Chattanooga’s Stephan Jaeger in five-way tie for Houston Open lead

AP file photo by Phelan M. Ebenhack / Chattanooga resident Stephan Jaeger, a former Baylor School and UTC standout from Germany, was part of a five-way tie for the lead through 54 holes at the PGA Tour's Houston Open on Saturday.
AP file photo by Phelan M. Ebenhack / Chattanooga resident Stephan Jaeger, a former Baylor School and UTC standout from Germany, was part of a five-way tie for the lead through 54 holes at the PGA Tour's Houston Open on Saturday.

HOUSTON — Scottie Scheffler made a double bogey from what he thought was a good shot, responded with back-to-back birdies and finished with a 4-under-par 66 on Saturday to be part of a five-way tie for the 54-hole lead in the Houston Open.

Scheffler is trying to become the first player since Dustin Johnson in 2017 to win three consecutive PGA Tour starts, and he would appear to be in the pole position among players with so little experience at winning at golf's highest level.

David Skinns had a 65 and was the first to post at 9-under 201. He was joined by Chattanooga resident Stephan Jaeger (66), Thomas Detry (67) and Alejandro Tosti (68), all of them trying to win on the PGA Tour for the first time. Three others with one PGA Tour win, including U.S. Amateur champion Nick Dunlap, were another shot behind.

Jaeger, a 34-year-old from Germany, is a former Baylor School and University of Tennessee at Chattanooga standout who won six times on the developmental Korn Ferry Tour from 2016 to 2021 and is in his second stint on the PGA Tour. His best tournament finish on the PGA Tour is third, having tied for that spot twice — with both times this year, at the Farmers Insurance Open in January and the Mexico Open in February.

He needs a victory in Houston or next weekend at the Texas Open in San Antonio to secure a spot in the Masters, with fellow Baylor grads Harris English and Luke List already in the field for the year's first major April 11-14 at Augusta National. Along with Keith Mitchell, they give the Red Raiders four former players on the PGA Tour. English did not enter the Houston Open, while List and Mitchell missed the cut Friday.

Tony Finau, who had a two-shot lead going into the third round, didn't make a birdie until the 13th hole on another blustery day at Memorial Park. He salvaged a 72 and was still in the thick of it, just two shots behind.

Scheffler, No. 1 in the Official World Ranking, is coming off victories at the Arnold Palmer Invitational and The Players Championship.

"Winning the last two doesn't help me do anything tomorrow," Scheffler said. "I think it's going to be another pretty challenging day out there with high winds. Stick to my process and control what I can control out there."

Some things were out of his control at Memorial Park.

It was crowded at the top for so much of the day. Scheffler joined the chase with four birdies in a five-hole stretch around the turn, and looked to be on the verge of seizing control. But he turned a birdie chance into a bogey when his pitch on the reachable par-4 13th went over the green and he was fortunate his next chip didn't come back to his feet.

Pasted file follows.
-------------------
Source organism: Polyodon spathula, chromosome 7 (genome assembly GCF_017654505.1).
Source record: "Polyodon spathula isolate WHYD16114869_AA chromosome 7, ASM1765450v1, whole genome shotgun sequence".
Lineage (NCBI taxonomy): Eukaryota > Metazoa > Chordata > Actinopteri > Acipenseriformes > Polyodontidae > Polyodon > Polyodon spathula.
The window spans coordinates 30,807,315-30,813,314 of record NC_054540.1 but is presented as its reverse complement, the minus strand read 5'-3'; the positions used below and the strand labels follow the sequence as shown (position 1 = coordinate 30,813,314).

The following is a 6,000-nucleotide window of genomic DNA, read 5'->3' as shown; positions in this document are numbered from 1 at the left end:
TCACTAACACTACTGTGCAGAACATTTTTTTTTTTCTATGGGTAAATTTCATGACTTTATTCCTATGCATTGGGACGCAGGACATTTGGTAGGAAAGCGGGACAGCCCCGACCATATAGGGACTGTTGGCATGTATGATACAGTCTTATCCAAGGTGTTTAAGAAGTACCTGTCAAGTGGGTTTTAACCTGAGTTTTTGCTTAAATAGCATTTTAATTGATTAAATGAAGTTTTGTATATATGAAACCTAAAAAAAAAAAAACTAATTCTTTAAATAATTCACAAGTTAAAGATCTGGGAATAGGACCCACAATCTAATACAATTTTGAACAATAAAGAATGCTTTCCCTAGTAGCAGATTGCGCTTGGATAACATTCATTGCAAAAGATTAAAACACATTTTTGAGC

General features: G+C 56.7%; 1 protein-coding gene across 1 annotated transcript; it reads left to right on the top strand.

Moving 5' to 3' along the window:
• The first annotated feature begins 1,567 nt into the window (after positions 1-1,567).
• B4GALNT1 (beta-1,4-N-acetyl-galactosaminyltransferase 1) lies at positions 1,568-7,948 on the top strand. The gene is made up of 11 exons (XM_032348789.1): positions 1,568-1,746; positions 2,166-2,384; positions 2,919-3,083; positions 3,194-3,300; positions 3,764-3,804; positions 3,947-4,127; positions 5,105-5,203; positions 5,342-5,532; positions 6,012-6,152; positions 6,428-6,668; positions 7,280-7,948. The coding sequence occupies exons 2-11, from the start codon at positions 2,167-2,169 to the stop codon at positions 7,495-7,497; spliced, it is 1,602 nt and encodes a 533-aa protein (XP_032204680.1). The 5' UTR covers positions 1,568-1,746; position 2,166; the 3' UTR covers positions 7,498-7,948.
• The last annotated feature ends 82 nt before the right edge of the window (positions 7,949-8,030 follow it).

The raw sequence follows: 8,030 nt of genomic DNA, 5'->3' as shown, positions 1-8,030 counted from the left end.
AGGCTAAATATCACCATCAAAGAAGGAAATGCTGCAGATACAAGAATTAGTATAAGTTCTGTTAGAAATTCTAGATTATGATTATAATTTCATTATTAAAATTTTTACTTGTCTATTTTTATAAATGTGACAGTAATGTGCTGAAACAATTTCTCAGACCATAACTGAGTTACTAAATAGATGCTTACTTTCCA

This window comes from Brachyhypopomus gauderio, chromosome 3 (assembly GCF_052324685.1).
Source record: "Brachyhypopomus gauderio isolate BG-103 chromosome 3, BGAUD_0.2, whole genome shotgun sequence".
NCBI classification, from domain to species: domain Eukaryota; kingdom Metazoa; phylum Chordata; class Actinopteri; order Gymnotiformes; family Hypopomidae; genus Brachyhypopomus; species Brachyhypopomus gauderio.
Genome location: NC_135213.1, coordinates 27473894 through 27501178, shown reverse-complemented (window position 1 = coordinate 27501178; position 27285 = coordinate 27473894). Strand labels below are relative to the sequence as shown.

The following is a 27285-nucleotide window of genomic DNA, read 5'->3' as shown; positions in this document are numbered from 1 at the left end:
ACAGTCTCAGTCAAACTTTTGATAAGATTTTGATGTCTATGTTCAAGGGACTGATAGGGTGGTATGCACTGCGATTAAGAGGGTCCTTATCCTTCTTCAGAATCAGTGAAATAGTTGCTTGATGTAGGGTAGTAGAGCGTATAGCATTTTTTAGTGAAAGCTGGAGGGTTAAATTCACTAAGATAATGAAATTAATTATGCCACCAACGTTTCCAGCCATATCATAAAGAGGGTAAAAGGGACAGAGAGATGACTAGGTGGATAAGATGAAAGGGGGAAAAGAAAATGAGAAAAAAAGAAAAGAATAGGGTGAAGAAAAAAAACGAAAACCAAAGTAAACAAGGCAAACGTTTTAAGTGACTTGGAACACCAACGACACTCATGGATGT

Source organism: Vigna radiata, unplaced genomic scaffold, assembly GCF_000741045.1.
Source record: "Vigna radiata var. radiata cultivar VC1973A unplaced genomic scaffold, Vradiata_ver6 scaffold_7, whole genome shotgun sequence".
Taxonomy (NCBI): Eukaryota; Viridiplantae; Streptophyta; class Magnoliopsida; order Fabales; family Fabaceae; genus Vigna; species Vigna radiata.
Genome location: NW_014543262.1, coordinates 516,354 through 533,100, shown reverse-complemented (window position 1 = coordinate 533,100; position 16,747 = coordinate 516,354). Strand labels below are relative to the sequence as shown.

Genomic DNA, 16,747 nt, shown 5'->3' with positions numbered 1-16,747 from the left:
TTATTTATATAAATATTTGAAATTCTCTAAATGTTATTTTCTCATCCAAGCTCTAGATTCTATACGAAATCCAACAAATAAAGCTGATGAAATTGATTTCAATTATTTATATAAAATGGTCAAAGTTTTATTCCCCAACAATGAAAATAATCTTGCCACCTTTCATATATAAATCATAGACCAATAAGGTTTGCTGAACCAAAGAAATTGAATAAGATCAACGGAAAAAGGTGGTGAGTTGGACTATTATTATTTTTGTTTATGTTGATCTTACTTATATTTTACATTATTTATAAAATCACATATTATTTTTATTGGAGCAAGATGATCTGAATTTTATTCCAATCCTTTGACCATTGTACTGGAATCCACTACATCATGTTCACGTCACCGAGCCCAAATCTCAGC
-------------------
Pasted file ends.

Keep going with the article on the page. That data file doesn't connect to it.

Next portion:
But what flummoxed him was the par-3 15th, with the tee and pin moved forward, making the hole play a mere 121 yards with narrow margins for the miss. Scheffler's tee shot landed about six feet from the hole, and he heard the gallery cheer — and then groan.

The ball spun back just enough to catch a slope, then a steeper slope in front of the green, and it kept rolling right through the rough and into the water. Scheffler covered his mouth with his hand and then began to laugh.

"What are you going to do?" he said to his caddie.

The only option was to take a penalty drop, and he failed to get up and down for his second double bogey in two days.

"I didn't expect it to spin back, I didn't expect it to spin back off the green, and I didn't expect it to be in the water," he said.

But he answered with a 4-iron to the green on the par-5 16th and another great shot to a tough pin to four feet for birdie on the 17th.

Tosti, trying to become the fourth PGA Tour rookie to win this early in the season, overcame a double bogey on the par-3 second when he four-putted (the first one went off the green), and he had plenty of passion and fire the rest of the way.

Dunlap became the first amateur in 33 years to win on the PGA Tour when he finished first at The American Express tournament in January. A week later, he left the University of Alabama during the middle of his sophomore season with the Crimson Tide to turn pro, and it has been a struggle since then.

He was at dinner with his caddie Friday night trying to figure what needed to be better. He found a solution.

"All I tried to do today was play perfect with what I had, not necessarily like perfect golf, but getting the easy ones up and down, not three-putting," Dunlap said.

Part of that equation was seven birdies for a 63, and he goes into Sunday with a chance to win. Also at 8-under 202 were Taylor Moore, who won the Valspar Championship a year ago, and Akshay Bhatia, who won the Barracuda Championship last summer. Each shot a 67 on Saturday.

Finau was about the only player who couldn't get anything going. One day after making just about everything, he kept missing with the putter, including two tries from inside 10 feet and two birdie chances from about the same range.

He drove to the 13th green and two-putted for his first birdie, only to hit into the water on the 15th, escaping with a bogey. And then on the par-5 16th, his second shot bounced left and into the water, spelling more trouble.

But he chipped in for birdie after his penalty drop and was well within range of Scheffler and everyone else going into Sunday.

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